The Montreal Science Centre takes a step back in time — a very big step — with their newest exhibition, "Dinosaurs Unearthed."
"Dinosaurs Unearthed" offers a collection of 14 life-size dinosaur replicas accurately constructed down to skin color, texture, movement and sound based on paleontological data. This menagerie of animatronic beasts includes a stegosaurus, tyrannosaurus rex and triceratops.
The trail of dinosaurs begins with creatures of the raptor kind.
Many dinosaurs sported a full coat of feathers, which confirms that dinosaurs were the ancestors of modern-day birds, the exhibit explains. There was a simple reason for this ancestral trait — feathers kept the creature warm.
But if the looks of the velociraptor, micraptor and 24-foot-tall gigantoraptor on display are any indication of prehistoric terror, one can quickly sum up that a day in Jurassic Park was no bird-watching walk in the woods.
While the likes of an omeisaurus gets the nod for size — its neck could reach up to 30 feet long — the tyrannosaurus rex wins the prize for its ability to induce sheer spine-tingling panic. This stalking, killing machine is considered the last great carnivore of the Late Cretaceous period, which dates to 65 million years ago. Known as the "King of the Tyrant Lizards," a T-rex had enough strength in its jaws to lift a semi tractor-trailer, according to the accompanying text. And they lived fairly close to home. T-rex bones have been discovered in Montana, Colorado and New Mexico.
Another North American dinosaur cousin was the stegosaurus. Its most distinctive physical attribute was the 17 alternately arranged dorsal plates along its spine.
The plates served a number of purposes, including heat regulation, body armor and, surprisingly, those dorsal plates were often very attractive to a stegosaurus of the opposite sex. For the stegosaurus on display, visitors can control the real-life model through eight different movements.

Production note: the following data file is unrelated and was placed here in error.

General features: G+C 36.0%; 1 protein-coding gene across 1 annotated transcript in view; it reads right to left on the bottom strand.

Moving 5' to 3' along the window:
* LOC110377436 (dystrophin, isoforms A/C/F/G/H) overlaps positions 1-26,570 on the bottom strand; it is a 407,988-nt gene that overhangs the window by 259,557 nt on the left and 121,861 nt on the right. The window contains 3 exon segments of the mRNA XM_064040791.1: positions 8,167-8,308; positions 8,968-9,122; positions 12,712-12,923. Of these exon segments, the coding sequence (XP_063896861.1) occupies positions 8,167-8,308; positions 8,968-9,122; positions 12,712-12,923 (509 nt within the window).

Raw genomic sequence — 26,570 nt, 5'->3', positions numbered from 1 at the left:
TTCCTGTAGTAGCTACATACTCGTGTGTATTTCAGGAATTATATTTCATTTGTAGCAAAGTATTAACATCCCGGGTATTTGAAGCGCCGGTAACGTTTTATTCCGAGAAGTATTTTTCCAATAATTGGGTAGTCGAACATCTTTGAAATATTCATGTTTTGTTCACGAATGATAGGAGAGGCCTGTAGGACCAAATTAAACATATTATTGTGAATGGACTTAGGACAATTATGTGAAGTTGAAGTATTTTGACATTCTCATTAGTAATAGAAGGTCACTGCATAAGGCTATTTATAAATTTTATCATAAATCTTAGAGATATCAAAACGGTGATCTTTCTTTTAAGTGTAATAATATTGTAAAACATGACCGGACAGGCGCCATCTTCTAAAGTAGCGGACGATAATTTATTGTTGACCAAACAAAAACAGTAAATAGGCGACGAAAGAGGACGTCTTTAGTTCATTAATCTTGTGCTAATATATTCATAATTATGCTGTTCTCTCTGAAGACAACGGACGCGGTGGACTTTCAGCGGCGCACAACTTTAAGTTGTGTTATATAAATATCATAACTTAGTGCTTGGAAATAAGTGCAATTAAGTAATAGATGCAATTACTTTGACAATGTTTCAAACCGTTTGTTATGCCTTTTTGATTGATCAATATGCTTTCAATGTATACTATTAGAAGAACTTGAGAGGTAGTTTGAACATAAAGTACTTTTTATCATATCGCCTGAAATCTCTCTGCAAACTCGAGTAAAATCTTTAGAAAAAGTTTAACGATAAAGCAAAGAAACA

Also on display are some 20 fossil replicas. While they're not real, they are true to life. The replicas include dinosaur eggs, dung and three complete, full-sized skeletons. A re-created archaeological dig station also lets kids channel their inner paleontologist.
The exhibition also brings to light the world of illegal fossil trading.
Countless specimens are lost to private collectors who are willing to pay fossil hunters big bucks instead of using the finds for scientific research. A T-rex skeleton can fetch up to $8 million.
Most of the young audience uttered squeals of dinosaur delight while a select few preferred to bury their heads in Mom or Dad's coat. That said, there is plenty to do at the Science Centre if your child prefers to ditch the dinosaur exhibit.
"Dinosaurs Unearthed" continues through March 11.
Admission also includes access to the Science Centre's four permanent exhibitions: "Science 26," which offers low-tech science fun from A to Z; "Mission Gaia," an interactive environmental game where teens unite to save humanity; "idTV," which lets visitors create their own multimedia news report"; and "Imagine," an interactive space that explores the wonders of technology.
Steven Howell is the author of Montreal Essential Guide, a Sutro Media iPhone travel app available at iTunes.com.